Limiting Debt May Be Good For Your Mental Health
The relationship between financial status and risk for medical and mental disorders is complex. Premorbid functioning (level of function prior to the onset of a condition) may influence cognitive performance, motivation and the social interaction skills necessary for gaining employment and career success.
Failure to obtain (or maintain) a rewarding job can contribute to increased stress and possible reduced access to treatment for medical or mental health conditions. Two recent studies examined the relationship between financial factors and risk for mental disorders. These studies provide potential strategies for the prevention of some common clinical neuroscience conditions.
Jenkins and colleagues in the United Kingdom studied the relationship between a variety of economic indicators and risk for presence of a mental disorder in over 8000 individuals in England, Scotland and Wales. The previous well-documented association between lower socioeconomic status and increased risk for mental disorders was found in this research study. Risk for any mental disorder (neurotic disorder, psychotic disorder, alcohol or drug use disorder) ranged from 24% of the highest earners to over 40% for lowest income group in men. For women the difference was 18% for the highest income group compared to 33% for the lowest income group.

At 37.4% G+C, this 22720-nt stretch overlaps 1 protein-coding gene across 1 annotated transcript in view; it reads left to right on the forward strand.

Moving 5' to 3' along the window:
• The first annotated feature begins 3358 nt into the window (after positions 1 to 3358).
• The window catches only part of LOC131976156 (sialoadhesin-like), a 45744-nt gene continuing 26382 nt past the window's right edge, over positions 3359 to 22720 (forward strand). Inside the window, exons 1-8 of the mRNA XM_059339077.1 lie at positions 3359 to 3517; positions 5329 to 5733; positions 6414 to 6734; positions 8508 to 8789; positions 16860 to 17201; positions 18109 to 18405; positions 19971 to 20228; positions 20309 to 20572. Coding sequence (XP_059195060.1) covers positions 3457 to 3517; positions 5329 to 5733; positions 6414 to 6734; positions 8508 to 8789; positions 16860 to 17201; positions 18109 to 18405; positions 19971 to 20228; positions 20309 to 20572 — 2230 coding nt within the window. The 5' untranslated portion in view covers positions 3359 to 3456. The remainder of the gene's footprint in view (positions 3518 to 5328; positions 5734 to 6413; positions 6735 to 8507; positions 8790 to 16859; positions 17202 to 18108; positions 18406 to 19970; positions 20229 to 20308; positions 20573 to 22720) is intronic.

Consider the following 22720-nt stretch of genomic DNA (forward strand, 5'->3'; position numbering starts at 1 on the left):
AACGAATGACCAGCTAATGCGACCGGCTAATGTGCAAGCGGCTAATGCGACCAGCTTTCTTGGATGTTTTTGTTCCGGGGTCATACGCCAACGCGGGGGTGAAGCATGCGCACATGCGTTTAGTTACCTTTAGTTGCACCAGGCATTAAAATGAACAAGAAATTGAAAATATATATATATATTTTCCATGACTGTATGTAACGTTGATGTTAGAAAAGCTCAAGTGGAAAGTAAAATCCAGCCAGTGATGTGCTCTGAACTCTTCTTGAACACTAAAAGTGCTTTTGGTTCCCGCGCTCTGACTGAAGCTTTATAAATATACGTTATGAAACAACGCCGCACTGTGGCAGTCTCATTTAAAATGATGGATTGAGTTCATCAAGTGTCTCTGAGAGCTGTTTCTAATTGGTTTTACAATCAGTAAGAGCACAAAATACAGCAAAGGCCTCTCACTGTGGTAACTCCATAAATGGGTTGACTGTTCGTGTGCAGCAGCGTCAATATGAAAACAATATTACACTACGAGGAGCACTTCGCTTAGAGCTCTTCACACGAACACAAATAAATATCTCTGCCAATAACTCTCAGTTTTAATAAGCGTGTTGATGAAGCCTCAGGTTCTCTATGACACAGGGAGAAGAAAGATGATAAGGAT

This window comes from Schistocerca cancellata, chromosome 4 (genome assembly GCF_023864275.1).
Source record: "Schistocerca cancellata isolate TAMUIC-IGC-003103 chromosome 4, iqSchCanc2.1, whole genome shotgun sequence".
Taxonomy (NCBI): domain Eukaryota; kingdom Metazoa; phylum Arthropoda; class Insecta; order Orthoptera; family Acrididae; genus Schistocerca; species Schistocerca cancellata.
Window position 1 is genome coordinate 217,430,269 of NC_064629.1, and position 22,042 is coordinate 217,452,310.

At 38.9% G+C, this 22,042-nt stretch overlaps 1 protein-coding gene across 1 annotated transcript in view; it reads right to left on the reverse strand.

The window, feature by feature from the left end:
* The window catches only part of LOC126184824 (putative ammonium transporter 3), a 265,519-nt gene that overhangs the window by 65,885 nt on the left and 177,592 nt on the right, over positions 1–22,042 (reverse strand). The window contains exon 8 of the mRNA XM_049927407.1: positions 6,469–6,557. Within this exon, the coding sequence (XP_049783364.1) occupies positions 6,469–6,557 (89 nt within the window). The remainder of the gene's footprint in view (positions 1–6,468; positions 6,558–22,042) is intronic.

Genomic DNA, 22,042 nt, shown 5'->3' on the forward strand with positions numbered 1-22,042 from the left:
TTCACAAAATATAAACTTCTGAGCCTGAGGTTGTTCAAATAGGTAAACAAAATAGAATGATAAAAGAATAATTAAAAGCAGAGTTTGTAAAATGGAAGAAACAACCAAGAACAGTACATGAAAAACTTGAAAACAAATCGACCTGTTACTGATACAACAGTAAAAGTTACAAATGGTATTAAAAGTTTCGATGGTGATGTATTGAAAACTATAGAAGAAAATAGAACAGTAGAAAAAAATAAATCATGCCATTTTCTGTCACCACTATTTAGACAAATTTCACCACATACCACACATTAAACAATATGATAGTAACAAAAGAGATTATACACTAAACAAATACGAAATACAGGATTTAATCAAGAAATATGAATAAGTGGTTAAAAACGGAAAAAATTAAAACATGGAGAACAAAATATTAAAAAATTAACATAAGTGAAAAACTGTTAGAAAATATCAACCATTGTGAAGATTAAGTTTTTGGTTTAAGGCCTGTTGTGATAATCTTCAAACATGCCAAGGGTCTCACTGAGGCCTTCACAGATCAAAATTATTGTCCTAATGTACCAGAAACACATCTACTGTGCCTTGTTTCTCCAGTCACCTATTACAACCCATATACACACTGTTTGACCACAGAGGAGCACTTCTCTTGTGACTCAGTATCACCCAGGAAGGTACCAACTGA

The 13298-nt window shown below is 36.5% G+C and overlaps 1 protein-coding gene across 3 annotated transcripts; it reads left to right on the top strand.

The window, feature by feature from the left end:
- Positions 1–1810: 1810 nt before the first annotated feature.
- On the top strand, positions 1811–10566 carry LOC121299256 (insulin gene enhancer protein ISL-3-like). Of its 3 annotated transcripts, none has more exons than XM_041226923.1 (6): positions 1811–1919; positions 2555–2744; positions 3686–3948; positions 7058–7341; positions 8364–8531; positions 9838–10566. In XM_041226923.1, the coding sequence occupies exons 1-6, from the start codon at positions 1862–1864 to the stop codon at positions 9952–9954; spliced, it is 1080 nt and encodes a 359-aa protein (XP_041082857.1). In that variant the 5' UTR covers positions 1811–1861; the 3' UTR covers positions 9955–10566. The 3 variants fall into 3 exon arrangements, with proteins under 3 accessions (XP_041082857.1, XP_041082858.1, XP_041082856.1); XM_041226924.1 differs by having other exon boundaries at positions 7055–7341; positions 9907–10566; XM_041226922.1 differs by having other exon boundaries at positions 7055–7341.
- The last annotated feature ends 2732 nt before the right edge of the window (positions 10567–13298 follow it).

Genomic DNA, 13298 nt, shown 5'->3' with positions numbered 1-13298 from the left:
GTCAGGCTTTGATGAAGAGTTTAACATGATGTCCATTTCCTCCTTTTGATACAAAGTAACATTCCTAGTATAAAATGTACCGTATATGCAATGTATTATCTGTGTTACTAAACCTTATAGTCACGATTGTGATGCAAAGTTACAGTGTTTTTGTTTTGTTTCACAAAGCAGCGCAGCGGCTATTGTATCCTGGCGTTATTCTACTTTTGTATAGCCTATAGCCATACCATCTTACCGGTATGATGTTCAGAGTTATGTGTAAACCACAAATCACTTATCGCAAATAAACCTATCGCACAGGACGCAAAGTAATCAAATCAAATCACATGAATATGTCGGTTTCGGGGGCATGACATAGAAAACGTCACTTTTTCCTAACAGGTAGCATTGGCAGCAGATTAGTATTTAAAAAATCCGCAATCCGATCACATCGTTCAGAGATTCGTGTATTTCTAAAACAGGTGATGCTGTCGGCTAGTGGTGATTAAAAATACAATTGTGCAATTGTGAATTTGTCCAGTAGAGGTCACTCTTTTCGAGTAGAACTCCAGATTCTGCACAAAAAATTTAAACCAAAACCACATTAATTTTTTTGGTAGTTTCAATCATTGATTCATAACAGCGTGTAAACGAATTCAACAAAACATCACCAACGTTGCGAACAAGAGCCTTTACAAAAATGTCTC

Examining the relationship between income and risk for mental disorder in more detail in this sample produced an interesting finding. Income was strongly associated with the number of debts and the number of debts strongly correlated with rates of mental disorders. When the presence of personal debt (and other socioeconomic factors) was controlled, the association of income and mental illness vanished or was greater reduced. A small effect for income on rates of neurosis persisted after controlling for number of debts.
The authors of this study note that it was a cross-sectional study and there was no ability to examine the sequence of events. Perhaps the primary association is that those with a mental disorder are more likely to take on debt (whether out of necessity or perhaps because of impaired financial decision making associated with cognitive limitations). But the authors do note an important implication of their research. The role of personal debt and risk of mental disorder is rarely studied. Personal debt levels are increasing in many countries around the world. The role of debt in risk of (and management) of mental disorders is an emerging public health issue.Continued on the next page